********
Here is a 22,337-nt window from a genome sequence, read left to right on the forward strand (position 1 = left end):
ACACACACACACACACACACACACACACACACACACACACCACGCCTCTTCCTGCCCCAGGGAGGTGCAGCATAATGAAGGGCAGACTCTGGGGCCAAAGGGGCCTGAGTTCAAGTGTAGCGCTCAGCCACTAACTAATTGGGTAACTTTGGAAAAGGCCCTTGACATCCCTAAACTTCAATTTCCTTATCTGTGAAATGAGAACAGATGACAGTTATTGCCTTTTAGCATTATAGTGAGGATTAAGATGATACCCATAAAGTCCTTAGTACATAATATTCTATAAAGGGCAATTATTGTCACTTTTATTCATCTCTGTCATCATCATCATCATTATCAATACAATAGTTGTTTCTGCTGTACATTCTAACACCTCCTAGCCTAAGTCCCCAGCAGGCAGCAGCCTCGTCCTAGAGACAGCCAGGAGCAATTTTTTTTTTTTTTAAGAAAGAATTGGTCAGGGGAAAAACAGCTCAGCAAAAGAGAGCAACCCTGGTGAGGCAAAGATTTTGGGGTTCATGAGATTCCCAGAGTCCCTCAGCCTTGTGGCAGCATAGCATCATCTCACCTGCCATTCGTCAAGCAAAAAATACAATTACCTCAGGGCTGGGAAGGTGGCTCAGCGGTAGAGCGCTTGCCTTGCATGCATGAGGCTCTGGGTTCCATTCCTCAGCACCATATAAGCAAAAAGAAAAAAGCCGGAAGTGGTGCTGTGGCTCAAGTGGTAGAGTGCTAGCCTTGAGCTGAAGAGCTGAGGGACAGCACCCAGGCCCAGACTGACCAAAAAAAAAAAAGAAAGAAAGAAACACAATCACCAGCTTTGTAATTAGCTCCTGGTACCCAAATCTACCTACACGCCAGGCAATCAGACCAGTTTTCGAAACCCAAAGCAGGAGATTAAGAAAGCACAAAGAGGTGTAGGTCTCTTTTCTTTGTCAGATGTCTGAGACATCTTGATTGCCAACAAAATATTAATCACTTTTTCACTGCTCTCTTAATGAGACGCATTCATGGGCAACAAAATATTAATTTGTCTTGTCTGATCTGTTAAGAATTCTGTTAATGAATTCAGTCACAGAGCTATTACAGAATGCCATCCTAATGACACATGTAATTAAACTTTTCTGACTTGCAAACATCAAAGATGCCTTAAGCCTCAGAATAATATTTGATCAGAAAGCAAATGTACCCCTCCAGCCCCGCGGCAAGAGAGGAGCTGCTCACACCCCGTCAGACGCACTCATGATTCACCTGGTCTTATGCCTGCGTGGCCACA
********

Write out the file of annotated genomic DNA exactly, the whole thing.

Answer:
Here is a 22,337-nt window from a genome sequence, read left to right on the forward strand (position 1 = left end):
ACACACACACACACACACACACACACACACACACACACACCACGCCTCTTCCTGCCCCAGGGAGGTGCAGCATAATGAAGGGCAGACTCTGGGGCCAAAGGGGCCTGAGTTCAAGTGTAGCGCTCAGCCACTAACTAATTGGGTAACTTTGGAAAAGGCCCTTGACATCCCTAAACTTCAATTTCCTTATCTGTGAAATGAGAACAGATGACAGTTATTGCCTTTTAGCATTATAGTGAGGATTAAGATGATACCCATAAAGTCCTTAGTACATAATATTCTATAAAGGGCAATTATTGTCACTTTTATTCATCTCTGTCATCATCATCATCATTATCAATACAATAGTTGTTTCTGCTGTACATTCTAACACCTCCTAGCCTAAGTCCCCAGCAGGCAGCAGCCTCGTCCTAGAGACAGCCAGGAGCAATTTTTTTTTTTTTTAAGAAAGAATTGGTCAGGGGAAAAACAGCTCAGCAAAAGAGAGCAACCCTGGTGAGGCAAAGATTTTGGGGTTCATGAGATTCCCAGAGTCCCTCAGCCTTGTGGCAGCATAGCATCATCTCACCTGCCATTCGTCAAGCAAAAAATACAATTACCTCAGGGCTGGGAAGGTGGCTCAGCGGTAGAGCGCTTGCCTTGCATGCATGAGGCTCTGGGTTCCATTCCTCAGCACCATATAAGCAAAAAGAAAAAAGCCGGAAGTGGTGCTGTGGCTCAAGTGGTAGAGTGCTAGCCTTGAGCTGAAGAGCTGAGGGACAGCACCCAGGCCCAGACTGACCAAAAAAAAAAAAGAAAGAAAGAAACACAATCACCAGCTTTGTAATTAGCTCCTGGTACCCAAATCTACCTACACGCCAGGCAATCAGACCAGTTTTCGAAACCCAAAGCAGGAGATTAAGAAAGCACAAAGAGGTGTAGGTCTCTTTTCTTTGTCAGATGTCTGAGACATCTTGATTGCCAACAAAATATTAATCACTTTTTCACTGCTCTCTTAATGAGACGCATTCATGGGCAACAAAATATTAATTTGTCTTGTCTGATCTGTTAAGAATTCTGTTAATGAATTCAGTCACAGAGCTATTACAGAATGCCATCCTAATGACACATGTAATTAAACTTTTCTGACTTGCAAACATCAAAGATGCCTTAAGCCTCAGAATAATATTTGATCAGAAAGCAAATGTACCCCTCCAGCCCCGCGGCAAGAGAGGAGCTGCTCACACCCCGTCAGACGCACTCATGATTCACCTGGTCTTATGCCTGCGTGGCCACA